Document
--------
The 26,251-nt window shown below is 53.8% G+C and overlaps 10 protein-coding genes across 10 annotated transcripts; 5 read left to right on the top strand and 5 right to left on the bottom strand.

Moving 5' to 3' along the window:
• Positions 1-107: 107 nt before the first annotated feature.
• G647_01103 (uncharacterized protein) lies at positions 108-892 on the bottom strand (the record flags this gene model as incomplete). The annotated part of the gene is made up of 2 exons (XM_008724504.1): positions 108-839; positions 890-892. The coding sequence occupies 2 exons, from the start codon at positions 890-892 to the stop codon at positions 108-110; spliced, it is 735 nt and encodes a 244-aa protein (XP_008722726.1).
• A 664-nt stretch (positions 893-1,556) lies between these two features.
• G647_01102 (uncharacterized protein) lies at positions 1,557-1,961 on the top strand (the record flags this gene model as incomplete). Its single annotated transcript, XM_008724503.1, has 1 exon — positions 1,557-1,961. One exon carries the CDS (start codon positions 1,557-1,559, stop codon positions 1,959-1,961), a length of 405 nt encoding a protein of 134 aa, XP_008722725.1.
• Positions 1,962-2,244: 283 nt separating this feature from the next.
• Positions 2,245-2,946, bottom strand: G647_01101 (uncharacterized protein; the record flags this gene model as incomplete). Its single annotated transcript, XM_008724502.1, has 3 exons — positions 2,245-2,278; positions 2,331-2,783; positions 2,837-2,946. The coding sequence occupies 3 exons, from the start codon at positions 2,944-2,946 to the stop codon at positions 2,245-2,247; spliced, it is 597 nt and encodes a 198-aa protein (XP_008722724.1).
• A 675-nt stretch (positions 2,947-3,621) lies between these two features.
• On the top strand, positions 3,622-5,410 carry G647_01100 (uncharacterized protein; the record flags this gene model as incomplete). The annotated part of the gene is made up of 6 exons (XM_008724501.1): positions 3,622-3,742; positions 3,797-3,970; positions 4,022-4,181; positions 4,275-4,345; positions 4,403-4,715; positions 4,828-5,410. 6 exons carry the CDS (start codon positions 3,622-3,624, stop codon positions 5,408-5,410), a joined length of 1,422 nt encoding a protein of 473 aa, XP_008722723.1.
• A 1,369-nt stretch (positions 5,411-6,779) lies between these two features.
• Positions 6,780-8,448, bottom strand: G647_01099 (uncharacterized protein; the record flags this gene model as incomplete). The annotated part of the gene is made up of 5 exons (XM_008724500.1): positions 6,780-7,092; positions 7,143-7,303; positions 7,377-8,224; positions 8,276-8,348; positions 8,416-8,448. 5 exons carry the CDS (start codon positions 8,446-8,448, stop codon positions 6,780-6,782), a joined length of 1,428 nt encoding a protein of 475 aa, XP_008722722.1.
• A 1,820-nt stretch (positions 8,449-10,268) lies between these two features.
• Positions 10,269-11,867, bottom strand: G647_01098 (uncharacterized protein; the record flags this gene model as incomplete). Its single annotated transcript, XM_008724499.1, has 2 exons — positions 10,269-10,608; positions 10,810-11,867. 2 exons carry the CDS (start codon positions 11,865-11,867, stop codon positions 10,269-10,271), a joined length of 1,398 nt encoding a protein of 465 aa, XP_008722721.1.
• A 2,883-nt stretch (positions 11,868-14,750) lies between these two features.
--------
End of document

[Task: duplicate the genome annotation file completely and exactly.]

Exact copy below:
The 26,251-nt window shown below is 53.8% G+C and overlaps 10 protein-coding genes across 10 annotated transcripts; 5 read left to right on the top strand and 5 right to left on the bottom strand.

Moving 5' to 3' along the window:
• Positions 1-107: 107 nt before the first annotated feature.
• G647_01103 (uncharacterized protein) lies at positions 108-892 on the bottom strand (the record flags this gene model as incomplete). The annotated part of the gene is made up of 2 exons (XM_008724504.1): positions 108-839; positions 890-892. The coding sequence occupies 2 exons, from the start codon at positions 890-892 to the stop codon at positions 108-110; spliced, it is 735 nt and encodes a 244-aa protein (XP_008722726.1).
• A 664-nt stretch (positions 893-1,556) lies between these two features.
• G647_01102 (uncharacterized protein) lies at positions 1,557-1,961 on the top strand (the record flags this gene model as incomplete). Its single annotated transcript, XM_008724503.1, has 1 exon — positions 1,557-1,961. One exon carries the CDS (start codon positions 1,557-1,559, stop codon positions 1,959-1,961), a length of 405 nt encoding a protein of 134 aa, XP_008722725.1.
• Positions 1,962-2,244: 283 nt separating this feature from the next.
• Positions 2,245-2,946, bottom strand: G647_01101 (uncharacterized protein; the record flags this gene model as incomplete). Its single annotated transcript, XM_008724502.1, has 3 exons — positions 2,245-2,278; positions 2,331-2,783; positions 2,837-2,946. The coding sequence occupies 3 exons, from the start codon at positions 2,944-2,946 to the stop codon at positions 2,245-2,247; spliced, it is 597 nt and encodes a 198-aa protein (XP_008722724.1).
• A 675-nt stretch (positions 2,947-3,621) lies between these two features.
• On the top strand, positions 3,622-5,410 carry G647_01100 (uncharacterized protein; the record flags this gene model as incomplete). The annotated part of the gene is made up of 6 exons (XM_008724501.1): positions 3,622-3,742; positions 3,797-3,970; positions 4,022-4,181; positions 4,275-4,345; positions 4,403-4,715; positions 4,828-5,410. 6 exons carry the CDS (start codon positions 3,622-3,624, stop codon positions 5,408-5,410), a joined length of 1,422 nt encoding a protein of 473 aa, XP_008722723.1.
• A 1,369-nt stretch (positions 5,411-6,779) lies between these two features.
• Positions 6,780-8,448, bottom strand: G647_01099 (uncharacterized protein; the record flags this gene model as incomplete). The annotated part of the gene is made up of 5 exons (XM_008724500.1): positions 6,780-7,092; positions 7,143-7,303; positions 7,377-8,224; positions 8,276-8,348; positions 8,416-8,448. 5 exons carry the CDS (start codon positions 8,446-8,448, stop codon positions 6,780-6,782), a joined length of 1,428 nt encoding a protein of 475 aa, XP_008722722.1.
• A 1,820-nt stretch (positions 8,449-10,268) lies between these two features.
• Positions 10,269-11,867, bottom strand: G647_01098 (uncharacterized protein; the record flags this gene model as incomplete). Its single annotated transcript, XM_008724499.1, has 2 exons — positions 10,269-10,608; positions 10,810-11,867. 2 exons carry the CDS (start codon positions 11,865-11,867, stop codon positions 10,269-10,271), a joined length of 1,398 nt encoding a protein of 465 aa, XP_008722721.1.
• A 2,883-nt stretch (positions 11,868-14,750) lies between these two features.